>>>
>>> I'm also about to configure a new notebook for Rita who is not a 
>>> computer person at all. I would like to set up her computer 
>>> (including firestarter) as close to the way mine is as possible so I 
>>> can figure things out remotely and not have to remember too many 
>>> special things that work in one place but not the other.
>>>
>>> Joe
>>>
>>> On 01/05/2011 10:04 AM, Corey Reichle wrote:
>>>> Is this for a single-user computer? If so, why not just add the 
>>>> sticky bit to the binary? Then, no sudo required even. For a 
>>>> mutli-user machine, I wouldn't recommend it, however.
>>>>
>>>> On Wed, Jan 5, 2011 at 8:10 AM, Monkberry <peter at monkberry.com 
>>>> <mailto:peter at monkberry.com>> wrote:
>>>>
>>>> peter ALL = NOPASSWD: /sbin/rmmod
>>>>
>>>> (note: this allows peter to run the command "sudo /sbin/rmmod"
>>>> without entering a password. It MUST be put on the last line of
>>>> the file using visudo as root. The word ALL in this case could be
>>>> modified to be the machine name of the box.
>>>>
>>>> NOTE: This only allows for the command to be run with sudo without
>>>> asking for a password. If I am not the user above and do NOT use
>>>> the command "sudo /sbin/rmmod" (i.e. just /sbin/rmmod) it will NOT
>>>> work. Also, the command in the sudo file must be used exactly as
>>>> the command systax in the sudo file.
>>>>
>>>>
>>>> Joe wrote:
>>>>> I need to be able to start (and maybe kill) firestarter without a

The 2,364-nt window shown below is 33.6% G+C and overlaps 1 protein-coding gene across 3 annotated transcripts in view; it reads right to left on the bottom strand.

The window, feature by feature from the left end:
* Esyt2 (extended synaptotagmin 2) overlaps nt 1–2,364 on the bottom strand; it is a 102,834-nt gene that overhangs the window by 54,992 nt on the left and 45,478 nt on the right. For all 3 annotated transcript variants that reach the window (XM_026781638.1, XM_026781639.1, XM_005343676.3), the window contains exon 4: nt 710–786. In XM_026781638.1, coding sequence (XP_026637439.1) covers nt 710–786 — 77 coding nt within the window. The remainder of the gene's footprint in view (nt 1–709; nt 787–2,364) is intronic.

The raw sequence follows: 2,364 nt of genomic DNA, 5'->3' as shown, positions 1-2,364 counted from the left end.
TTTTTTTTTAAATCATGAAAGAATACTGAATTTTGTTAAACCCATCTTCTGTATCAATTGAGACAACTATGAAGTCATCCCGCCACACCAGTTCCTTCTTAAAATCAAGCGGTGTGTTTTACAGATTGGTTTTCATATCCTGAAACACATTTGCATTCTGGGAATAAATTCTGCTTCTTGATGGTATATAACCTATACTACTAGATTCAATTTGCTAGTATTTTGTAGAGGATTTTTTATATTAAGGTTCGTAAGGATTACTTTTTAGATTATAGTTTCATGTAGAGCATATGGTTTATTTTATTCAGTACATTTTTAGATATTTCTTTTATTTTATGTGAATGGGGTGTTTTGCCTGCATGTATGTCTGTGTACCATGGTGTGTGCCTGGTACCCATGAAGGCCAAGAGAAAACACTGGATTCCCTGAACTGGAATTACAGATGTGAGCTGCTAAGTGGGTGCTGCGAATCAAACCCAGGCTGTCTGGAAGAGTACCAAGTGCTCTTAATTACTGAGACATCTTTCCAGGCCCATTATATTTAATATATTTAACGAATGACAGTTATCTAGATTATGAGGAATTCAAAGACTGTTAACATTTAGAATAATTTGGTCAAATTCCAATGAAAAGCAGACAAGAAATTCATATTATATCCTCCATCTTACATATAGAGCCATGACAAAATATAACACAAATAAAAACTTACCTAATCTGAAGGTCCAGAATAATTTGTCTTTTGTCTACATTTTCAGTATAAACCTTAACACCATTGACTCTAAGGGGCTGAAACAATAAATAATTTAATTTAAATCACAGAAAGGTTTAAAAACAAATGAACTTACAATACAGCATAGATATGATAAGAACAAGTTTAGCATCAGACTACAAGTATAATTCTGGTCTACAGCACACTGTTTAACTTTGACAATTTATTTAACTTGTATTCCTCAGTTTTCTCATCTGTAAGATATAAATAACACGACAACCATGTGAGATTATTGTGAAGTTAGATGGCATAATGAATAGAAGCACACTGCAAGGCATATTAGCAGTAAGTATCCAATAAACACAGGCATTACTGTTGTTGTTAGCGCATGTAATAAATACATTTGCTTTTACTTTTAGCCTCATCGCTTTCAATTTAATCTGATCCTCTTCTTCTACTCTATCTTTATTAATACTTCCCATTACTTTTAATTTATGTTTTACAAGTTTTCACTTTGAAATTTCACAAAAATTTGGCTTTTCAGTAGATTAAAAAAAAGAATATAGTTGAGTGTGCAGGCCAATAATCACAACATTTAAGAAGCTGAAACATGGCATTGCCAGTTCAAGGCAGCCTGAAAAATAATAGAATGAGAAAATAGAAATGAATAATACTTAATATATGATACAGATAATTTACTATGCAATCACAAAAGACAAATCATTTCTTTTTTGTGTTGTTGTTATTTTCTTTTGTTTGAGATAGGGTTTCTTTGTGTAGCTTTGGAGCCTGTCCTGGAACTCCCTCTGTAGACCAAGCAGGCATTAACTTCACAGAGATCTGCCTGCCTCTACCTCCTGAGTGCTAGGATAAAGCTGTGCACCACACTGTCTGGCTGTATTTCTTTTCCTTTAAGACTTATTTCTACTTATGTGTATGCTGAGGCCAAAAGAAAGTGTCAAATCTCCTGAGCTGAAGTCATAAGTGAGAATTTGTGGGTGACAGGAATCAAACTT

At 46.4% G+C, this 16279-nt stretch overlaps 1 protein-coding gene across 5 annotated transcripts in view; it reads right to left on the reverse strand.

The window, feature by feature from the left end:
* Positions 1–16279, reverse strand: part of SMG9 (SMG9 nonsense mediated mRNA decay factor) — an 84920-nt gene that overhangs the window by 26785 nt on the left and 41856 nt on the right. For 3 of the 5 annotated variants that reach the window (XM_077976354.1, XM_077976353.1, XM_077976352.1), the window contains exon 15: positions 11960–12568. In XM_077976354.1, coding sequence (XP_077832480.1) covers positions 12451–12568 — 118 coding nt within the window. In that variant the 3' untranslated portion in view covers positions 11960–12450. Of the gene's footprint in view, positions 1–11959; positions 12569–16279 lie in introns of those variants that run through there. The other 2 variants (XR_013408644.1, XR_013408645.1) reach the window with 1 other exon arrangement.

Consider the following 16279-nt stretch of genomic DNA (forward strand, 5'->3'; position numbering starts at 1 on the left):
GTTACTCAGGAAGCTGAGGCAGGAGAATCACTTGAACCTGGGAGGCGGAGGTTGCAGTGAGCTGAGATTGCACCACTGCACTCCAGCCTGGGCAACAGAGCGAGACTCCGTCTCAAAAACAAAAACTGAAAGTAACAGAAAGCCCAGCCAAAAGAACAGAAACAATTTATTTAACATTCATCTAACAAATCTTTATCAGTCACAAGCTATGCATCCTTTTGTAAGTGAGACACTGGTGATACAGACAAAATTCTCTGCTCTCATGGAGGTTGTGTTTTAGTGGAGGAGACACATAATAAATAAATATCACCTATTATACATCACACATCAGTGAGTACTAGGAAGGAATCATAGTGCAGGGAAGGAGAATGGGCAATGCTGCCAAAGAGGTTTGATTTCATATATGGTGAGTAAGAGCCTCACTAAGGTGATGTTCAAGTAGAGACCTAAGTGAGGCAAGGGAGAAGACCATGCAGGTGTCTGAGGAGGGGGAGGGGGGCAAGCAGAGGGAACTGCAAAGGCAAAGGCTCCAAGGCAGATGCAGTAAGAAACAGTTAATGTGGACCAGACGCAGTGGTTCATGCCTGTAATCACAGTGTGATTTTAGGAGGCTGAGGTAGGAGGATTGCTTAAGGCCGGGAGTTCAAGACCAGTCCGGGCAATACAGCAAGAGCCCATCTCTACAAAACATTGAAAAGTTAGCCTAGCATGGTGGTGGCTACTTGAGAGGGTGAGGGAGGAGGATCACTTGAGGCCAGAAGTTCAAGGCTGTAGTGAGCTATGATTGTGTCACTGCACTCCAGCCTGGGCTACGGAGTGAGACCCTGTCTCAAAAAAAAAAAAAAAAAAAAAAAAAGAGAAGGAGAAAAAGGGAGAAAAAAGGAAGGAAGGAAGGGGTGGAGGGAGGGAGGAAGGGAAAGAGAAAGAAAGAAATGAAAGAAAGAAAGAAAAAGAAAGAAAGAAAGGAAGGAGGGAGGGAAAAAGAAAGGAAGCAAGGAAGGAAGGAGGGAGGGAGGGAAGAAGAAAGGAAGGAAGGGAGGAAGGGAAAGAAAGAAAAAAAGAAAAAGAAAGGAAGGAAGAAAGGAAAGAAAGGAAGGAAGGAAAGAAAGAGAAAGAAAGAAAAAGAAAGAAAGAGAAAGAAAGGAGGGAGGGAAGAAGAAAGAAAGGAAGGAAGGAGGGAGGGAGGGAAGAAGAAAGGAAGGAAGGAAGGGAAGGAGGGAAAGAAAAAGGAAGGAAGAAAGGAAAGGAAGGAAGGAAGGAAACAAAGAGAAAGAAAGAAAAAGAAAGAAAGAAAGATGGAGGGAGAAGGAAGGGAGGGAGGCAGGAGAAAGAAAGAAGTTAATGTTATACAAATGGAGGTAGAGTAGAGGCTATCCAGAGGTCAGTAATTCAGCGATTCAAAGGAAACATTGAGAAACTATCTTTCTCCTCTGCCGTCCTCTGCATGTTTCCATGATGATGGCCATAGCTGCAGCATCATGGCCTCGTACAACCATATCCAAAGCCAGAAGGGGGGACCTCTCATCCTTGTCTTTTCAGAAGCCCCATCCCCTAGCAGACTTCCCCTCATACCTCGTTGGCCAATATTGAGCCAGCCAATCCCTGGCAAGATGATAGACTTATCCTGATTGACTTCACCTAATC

>>>>> password.
>>>>>
>>>>> I set up my sudoers file to do that, but it doesn't work.
>>>>> There's probably a syntax error or something similar in it.
>>>>> I think I tried it with a blank between the ':' and the
>>>>> /usr/sbin/firestarter, but it didn't help.
>>>>>
>>>>> My user is a member of the admin group, so it should work anyway,
>>>>> shouldn't it?
>>>>>
>>>>> Just for the heck of it, I'm going to move the admin group part
>>>>> to the end and see if that helps.
>>>>>
>>>>> Any help would be appreciated.
>>>>>
>>>>> Joe
>>>>>
>>>>> # /etc/sudoers
>>>>> #
>>>>> # This file MUST be edited with the 'visudo' command as root.
>>>>> #
>>>>> # See the man page for details on how to write a sudoers file.
>>>>> #
>>>>>
>>>>> Defaults env_reset
>>>>>
>>>>> # Host alias specification
>>>>>
>>>>> # User alias specification
>>>>>
>>>>> # Cmnd alias specification
>>>>>
>>>>> # User privilege specification
>>>>> root ALL=(ALL) ALL
>>>>>
>>>>> # Uncomment to allow members of group sudo to not need a password
>>>>> # (Note that later entries override this, so you might need to move
>>>>> # it further down)
>>>>> # %sudo ALL=NOPASSWD: ALL
>>>>>
>>>>> # Members of the admin group may gain root privileges
>>>>> %admin ALL=(ALL) ALL
>>>>>
>>>>> # Users can start the firewall with no password
>>>>> bigbird ALL=NOPASSWD:/usr/sbin/firestarter
>>>>> shelelia ALL=NOPASSWD:/usr/sbin/firestarter
>>>>>
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>>>>
>>>> -- monkberry.com
>>>> 115 Richfield Road
>>>> Williamsville, New York 14221
>>>> 716-553-8525
>>>>
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>>
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> 115 Richfield Road
> Williamsville, New York 14221
> 716-553-8525
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>
>